Social Security was by far the most powerful anti-poverty program in the United States last year, keeping 25.9 million people out of poverty. Refundable tax credits, such as the Earned Income Tax Credit (EITC) and the Child Tax Credit, kept 9.8 million people out of poverty. The Supplemental Nutrition Assistance Program (SNAP), aka food stamps, kept 4.7 million people out of poverty, while other targeted programs (such as housing subsidies, unemployment insurance, and school lunch programs) made it possible for millions more to keep their heads above water.
In 2014, 48.4 million people (or 15.3 percent of the US population) were in poverty, as measured by the Supplemental Poverty Measure (SPM)—a more sophisticated approach for measuring economic well-being than the official federal poverty line. However, that number would have been significantly higher were it not for programs like the ones listed above. In the absence of stronger wage growth for low and middle-income workers, these safety-net programs play an increasingly important role in helping struggling families afford their basic needs.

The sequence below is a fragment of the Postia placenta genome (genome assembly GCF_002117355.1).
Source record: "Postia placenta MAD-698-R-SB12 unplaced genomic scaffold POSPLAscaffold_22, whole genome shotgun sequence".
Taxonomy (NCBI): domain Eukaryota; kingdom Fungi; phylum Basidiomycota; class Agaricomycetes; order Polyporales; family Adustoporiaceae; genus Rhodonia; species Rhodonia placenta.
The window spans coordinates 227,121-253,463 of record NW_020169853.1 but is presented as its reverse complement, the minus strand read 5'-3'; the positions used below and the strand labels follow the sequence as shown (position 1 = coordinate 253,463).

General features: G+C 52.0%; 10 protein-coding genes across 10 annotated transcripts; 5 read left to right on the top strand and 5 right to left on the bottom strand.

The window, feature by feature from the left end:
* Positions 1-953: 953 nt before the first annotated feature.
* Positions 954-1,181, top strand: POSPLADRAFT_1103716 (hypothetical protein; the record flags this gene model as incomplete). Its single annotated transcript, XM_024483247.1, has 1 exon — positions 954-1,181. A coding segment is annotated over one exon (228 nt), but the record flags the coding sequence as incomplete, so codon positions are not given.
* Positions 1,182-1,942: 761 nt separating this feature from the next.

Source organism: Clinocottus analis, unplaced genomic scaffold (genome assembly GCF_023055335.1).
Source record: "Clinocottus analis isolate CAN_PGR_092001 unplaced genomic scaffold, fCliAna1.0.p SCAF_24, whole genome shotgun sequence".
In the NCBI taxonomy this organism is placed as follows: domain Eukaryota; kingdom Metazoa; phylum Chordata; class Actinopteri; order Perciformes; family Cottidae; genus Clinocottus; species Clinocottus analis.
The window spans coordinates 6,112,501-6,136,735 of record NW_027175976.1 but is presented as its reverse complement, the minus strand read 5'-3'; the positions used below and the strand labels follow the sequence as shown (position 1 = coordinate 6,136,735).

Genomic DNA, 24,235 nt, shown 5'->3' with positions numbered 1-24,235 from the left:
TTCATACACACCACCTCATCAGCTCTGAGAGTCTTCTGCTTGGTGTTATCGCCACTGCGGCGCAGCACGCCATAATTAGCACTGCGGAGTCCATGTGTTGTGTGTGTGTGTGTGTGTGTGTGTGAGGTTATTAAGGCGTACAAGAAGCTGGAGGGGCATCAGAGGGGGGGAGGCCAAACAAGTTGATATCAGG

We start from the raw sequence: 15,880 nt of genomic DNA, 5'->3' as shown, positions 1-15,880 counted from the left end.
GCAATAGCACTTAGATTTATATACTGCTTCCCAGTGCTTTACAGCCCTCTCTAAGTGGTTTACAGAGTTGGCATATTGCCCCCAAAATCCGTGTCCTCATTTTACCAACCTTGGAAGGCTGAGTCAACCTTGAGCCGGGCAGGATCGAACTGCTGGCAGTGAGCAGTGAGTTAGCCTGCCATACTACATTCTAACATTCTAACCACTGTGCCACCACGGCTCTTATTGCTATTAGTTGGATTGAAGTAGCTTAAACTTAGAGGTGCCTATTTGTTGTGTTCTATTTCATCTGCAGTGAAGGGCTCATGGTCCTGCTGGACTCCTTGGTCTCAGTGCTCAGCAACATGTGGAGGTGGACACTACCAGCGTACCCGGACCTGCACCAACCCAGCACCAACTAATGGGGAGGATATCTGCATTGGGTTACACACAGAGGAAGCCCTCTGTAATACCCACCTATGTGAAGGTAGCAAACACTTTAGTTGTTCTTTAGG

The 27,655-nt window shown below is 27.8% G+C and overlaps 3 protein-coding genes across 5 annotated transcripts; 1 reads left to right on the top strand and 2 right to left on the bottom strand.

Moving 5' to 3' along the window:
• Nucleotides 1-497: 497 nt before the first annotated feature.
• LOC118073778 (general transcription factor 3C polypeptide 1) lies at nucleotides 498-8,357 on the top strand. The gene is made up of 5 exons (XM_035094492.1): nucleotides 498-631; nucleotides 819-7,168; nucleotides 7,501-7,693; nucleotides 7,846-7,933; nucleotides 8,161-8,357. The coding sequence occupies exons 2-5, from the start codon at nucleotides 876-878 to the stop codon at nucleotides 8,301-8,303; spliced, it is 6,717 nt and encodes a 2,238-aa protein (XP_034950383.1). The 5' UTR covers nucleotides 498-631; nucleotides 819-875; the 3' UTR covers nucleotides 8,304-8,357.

Without government safety-net programs, millions more would be in poverty: Number of people in poverty, as measured by the Supplemental Poverty Measure, and additional number that would be in poverty without targeted government programs, 2014
|Number in poverty|
|Currently in poverty||48,390,000|
|Refundable tax credits||9,785,000|
EITC refers to the Earned Income Tax Credit; SNAP refers to the Supplemental Nutrition Assistance Program; SSI refers to Supplemental Security Income; TANF refers to the Temporary Assistance for Needy Families program; WIC refers to the Special Supplemental Nutrition Program for Women, Infants, and Children; and LIHEAP refers to the Low Income Home Energy Assistance Program.
Source: Adapted from Kathleen Short, The Supplemental Poverty Measure:2014, U.S. Census Bureau: September, 2015